Although India’s 248 million households place education of their children #1 on their priority lists, successive governments at the Centre and in the states have cruelly neglected development of the country’s abundant human resource. During the past six decades since independence, the national spending on education — Centre plus states — has never exceeded 3.5 percent of GDP (cf. 6-10 percent in OECD countries). The outcome of consistent under-funding of public education is that the country’s 1.2 million government schools are struggling with obsolete curriculums, poor infrastructure, teacher shortages and abysmal student learning outcomes. According to the Annual Status of Education Report (ASER) 2018 of the Pratham Education Foundation, 27 percent of class VIII children in rural India cannot read/comprehend class II textbooks, and a mere 44 percent can manage simple three-digits by one-digit division sums.
The country’s much-hyped private school system — overwhelmingly preferred by middle class parents — isn’t great shakes either. It’s common knowledge that the great majority of India’s 320,000 private schools adhere to rigid curriculums prescribed by the country’s 34 outdated examination boards which reward rote learning capability, to prepare children to succeed in school-leaving and competitive national exams. Development of students’ critical thinking, creativity and problem-solving intelligencies — prerequisites for success in the VUCA (volatile, uncertain, complex and ambiguous) world — is a low priority in the majority of India’s private schools. In 2011, a Quality Education Study conducted by Bangalore-based IT major Wipro Ltd and Ahmedabad-based Educational Initiatives Pvt. Ltd, had revealed that India’s top private schools, including CBSE and CISCE-affiliated schools, encourage rote learning and consequently, their students’ performance in global standardised tests, which assess critical thinking and problem-solving skills, is way below international standard.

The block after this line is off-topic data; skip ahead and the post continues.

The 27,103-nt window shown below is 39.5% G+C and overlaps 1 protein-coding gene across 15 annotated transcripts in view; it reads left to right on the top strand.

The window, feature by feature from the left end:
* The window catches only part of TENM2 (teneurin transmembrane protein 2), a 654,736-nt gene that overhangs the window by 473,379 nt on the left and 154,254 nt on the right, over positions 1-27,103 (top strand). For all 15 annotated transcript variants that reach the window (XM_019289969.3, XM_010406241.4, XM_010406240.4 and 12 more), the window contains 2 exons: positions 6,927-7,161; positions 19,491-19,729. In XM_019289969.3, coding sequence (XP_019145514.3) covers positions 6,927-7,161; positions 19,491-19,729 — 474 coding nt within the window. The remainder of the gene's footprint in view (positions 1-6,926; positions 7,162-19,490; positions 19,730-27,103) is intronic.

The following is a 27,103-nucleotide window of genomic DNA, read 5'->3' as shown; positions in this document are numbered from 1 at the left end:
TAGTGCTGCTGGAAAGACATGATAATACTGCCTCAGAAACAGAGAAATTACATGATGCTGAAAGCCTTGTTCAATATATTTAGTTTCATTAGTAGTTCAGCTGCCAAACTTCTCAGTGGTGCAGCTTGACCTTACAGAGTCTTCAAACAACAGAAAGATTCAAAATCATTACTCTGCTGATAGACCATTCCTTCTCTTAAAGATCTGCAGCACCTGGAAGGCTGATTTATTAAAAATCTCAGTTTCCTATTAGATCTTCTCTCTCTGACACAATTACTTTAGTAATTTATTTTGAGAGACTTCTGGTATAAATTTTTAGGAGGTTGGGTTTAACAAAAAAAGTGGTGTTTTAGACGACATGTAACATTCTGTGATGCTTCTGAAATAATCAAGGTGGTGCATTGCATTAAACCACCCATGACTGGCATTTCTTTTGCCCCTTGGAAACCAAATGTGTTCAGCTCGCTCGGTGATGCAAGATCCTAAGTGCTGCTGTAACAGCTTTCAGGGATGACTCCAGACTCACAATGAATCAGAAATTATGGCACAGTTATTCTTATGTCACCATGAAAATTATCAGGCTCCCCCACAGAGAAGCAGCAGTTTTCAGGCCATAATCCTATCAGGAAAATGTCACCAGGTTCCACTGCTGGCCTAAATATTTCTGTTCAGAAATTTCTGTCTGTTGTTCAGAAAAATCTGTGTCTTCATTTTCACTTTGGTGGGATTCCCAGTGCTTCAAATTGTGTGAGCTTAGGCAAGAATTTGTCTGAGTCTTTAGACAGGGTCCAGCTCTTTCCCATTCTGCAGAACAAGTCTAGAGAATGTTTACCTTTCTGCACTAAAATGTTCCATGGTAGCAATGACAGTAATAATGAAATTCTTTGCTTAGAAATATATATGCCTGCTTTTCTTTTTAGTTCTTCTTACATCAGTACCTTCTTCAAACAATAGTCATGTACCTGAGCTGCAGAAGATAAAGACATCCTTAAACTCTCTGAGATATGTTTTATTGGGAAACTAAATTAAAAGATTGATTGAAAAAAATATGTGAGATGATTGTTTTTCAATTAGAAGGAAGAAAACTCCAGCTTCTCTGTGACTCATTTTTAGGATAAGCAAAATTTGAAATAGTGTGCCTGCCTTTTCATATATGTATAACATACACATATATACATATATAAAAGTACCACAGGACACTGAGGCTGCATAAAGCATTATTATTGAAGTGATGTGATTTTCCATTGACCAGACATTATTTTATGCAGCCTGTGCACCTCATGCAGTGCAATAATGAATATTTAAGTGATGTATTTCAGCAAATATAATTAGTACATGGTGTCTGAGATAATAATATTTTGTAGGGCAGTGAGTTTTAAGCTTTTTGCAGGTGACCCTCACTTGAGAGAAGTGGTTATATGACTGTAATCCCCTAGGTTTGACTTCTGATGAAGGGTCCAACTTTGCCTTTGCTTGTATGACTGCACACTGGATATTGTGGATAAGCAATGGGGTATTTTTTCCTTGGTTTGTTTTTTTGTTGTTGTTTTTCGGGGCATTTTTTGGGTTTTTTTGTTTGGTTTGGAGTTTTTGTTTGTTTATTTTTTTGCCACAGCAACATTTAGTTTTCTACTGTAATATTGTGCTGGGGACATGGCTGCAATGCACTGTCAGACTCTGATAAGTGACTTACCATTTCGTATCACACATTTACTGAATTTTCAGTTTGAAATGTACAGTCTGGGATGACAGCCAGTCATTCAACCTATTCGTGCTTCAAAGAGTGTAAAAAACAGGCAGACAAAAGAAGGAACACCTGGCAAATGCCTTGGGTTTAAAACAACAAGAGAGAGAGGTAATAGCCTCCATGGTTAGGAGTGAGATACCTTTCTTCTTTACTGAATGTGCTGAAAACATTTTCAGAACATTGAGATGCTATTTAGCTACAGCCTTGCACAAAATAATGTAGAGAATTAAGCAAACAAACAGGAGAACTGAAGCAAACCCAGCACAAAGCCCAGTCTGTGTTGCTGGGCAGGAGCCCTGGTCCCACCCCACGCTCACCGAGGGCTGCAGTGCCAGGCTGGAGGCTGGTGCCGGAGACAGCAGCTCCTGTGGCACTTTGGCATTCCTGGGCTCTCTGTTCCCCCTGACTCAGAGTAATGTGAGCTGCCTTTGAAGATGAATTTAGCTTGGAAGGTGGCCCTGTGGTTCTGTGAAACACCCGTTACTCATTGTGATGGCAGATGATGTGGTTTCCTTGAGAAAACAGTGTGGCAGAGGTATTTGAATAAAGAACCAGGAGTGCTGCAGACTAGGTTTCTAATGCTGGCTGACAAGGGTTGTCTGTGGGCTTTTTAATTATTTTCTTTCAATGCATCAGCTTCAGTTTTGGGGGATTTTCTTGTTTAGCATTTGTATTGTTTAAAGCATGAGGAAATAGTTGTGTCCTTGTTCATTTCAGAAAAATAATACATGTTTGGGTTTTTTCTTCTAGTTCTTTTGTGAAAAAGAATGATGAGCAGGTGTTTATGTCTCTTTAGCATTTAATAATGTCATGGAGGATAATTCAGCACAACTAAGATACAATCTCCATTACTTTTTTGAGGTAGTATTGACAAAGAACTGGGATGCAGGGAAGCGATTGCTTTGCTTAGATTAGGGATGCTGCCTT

Therefore unsurprisingly, a small — but growing — minority of well-educated middle class parents are abandoning India’s obsolescing formal schooling system to educate their children at home. In our March cover story, we beam a spotlight on India’s budding homeschooling movement and present interviews with pioneer homeschooling parents in Mumbai, Bangalore and Coimbatore who share their motivations and experience of home education.
Our other stories are equally interesting. Check out the Early Childhood feature on protecting children from digital eye strain, health & nutrition column by Mumbai-based paediatrician Dr. Aatish Laddad which busts 10 common myths about juvenile diabetes, and the interview with celebrity psychiatrist Dr. Anjali Chhabria who has won wide national acclaim for advocating children’s mental and emotional well-being.